Argument: Carbon taxes don't cost consumers more than cap-and-trade
US Congressional Budget Office April 2007 Report, "Trade-Offs in Allocating Allowances for CO2 Emissions" - "Regardless of how the allowances were distributed, most of the cost of meeting a cap on CO2 emissions would be borne by consumers, who would face persistently higher prices for products such as electricity and gasoline. Those price increases would be regressive in that poorer households would bear a larger burden relative to their income than wealthier households would."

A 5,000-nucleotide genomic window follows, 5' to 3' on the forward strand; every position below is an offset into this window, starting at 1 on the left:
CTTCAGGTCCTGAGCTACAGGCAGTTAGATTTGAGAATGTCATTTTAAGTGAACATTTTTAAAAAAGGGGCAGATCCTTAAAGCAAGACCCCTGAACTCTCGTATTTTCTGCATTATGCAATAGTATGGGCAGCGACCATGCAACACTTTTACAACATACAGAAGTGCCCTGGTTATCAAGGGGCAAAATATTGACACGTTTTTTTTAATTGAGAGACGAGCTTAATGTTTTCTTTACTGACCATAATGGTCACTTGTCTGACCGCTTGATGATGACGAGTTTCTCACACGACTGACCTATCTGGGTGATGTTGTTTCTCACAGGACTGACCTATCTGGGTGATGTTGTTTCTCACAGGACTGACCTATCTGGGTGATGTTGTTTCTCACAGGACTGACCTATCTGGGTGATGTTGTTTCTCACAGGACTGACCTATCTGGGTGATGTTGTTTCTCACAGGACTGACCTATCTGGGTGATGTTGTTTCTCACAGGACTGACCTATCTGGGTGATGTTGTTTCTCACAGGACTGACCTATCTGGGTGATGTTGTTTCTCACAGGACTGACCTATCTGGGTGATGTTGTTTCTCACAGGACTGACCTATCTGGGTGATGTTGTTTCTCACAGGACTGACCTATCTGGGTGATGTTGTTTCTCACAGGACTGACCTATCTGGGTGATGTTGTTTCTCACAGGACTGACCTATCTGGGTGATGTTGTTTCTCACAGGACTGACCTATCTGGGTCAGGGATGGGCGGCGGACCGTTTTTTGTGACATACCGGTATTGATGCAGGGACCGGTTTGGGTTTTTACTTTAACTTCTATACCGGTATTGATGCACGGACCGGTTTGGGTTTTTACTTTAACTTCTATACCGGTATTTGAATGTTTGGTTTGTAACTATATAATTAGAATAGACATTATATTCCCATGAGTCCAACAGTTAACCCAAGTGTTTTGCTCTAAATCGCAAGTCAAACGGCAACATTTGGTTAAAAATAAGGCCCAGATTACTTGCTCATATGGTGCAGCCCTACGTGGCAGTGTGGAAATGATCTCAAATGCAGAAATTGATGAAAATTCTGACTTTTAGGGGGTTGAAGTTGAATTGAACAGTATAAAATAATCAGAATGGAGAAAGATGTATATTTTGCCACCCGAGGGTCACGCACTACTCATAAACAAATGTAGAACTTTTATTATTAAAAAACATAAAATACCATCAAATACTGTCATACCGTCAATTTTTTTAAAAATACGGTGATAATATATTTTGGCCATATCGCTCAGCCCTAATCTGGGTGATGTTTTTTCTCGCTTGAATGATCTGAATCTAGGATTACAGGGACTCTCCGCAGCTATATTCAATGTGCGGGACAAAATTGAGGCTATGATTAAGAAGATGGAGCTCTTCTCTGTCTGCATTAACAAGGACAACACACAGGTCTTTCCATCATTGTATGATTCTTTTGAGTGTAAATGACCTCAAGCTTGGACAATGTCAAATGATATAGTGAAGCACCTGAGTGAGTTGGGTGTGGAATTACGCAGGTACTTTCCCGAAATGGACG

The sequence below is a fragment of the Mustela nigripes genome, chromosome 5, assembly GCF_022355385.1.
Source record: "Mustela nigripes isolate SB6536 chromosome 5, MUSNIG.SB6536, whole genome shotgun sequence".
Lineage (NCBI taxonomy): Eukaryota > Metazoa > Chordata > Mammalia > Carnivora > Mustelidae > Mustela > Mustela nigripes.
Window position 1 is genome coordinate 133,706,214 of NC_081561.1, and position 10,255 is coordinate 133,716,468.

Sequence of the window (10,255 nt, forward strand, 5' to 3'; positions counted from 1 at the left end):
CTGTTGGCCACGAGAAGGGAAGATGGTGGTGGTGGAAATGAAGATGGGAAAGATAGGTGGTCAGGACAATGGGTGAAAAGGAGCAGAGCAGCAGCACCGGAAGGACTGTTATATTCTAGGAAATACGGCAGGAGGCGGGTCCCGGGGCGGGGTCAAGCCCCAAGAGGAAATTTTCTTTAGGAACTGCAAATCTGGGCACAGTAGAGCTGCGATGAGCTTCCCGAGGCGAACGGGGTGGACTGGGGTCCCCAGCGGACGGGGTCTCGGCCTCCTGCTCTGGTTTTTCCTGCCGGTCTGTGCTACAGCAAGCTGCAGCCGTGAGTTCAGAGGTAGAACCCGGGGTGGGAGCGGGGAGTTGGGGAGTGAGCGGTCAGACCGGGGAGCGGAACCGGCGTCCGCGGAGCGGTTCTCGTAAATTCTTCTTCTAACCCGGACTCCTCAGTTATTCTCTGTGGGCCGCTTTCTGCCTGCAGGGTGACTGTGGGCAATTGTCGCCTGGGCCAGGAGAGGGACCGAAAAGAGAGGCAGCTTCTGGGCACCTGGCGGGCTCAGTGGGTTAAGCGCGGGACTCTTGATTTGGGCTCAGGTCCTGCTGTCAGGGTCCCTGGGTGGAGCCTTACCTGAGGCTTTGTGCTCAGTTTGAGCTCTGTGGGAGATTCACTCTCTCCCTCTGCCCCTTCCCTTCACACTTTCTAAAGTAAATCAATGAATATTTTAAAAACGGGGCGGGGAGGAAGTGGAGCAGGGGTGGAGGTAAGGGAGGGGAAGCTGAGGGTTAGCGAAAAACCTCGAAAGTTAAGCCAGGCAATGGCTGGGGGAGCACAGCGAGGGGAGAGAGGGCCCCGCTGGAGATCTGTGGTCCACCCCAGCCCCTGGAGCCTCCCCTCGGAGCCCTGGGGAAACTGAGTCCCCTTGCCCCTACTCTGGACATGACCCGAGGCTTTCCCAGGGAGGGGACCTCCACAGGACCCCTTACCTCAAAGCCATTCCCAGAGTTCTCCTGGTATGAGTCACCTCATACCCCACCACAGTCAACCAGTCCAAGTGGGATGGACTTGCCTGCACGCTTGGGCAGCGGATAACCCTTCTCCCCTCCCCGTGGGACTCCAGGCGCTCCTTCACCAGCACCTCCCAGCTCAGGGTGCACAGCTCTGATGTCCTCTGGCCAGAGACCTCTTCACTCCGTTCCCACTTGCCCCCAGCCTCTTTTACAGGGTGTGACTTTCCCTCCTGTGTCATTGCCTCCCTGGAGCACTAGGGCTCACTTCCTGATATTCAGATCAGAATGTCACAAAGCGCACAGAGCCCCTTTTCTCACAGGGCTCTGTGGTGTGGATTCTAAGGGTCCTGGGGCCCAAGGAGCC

"Doffing the cap". The Economist. 14 June 2007: "Taxes are also more prone to ideological caricature, particularly in America, where many conservatives argue instinctively that all taxes are bad. Too many politicians pretend that carbon taxes will hurt consumers more than a cap-and-trade scheme, even though the cost of carbon permits will be passed on to consumers just as quickly as a tax."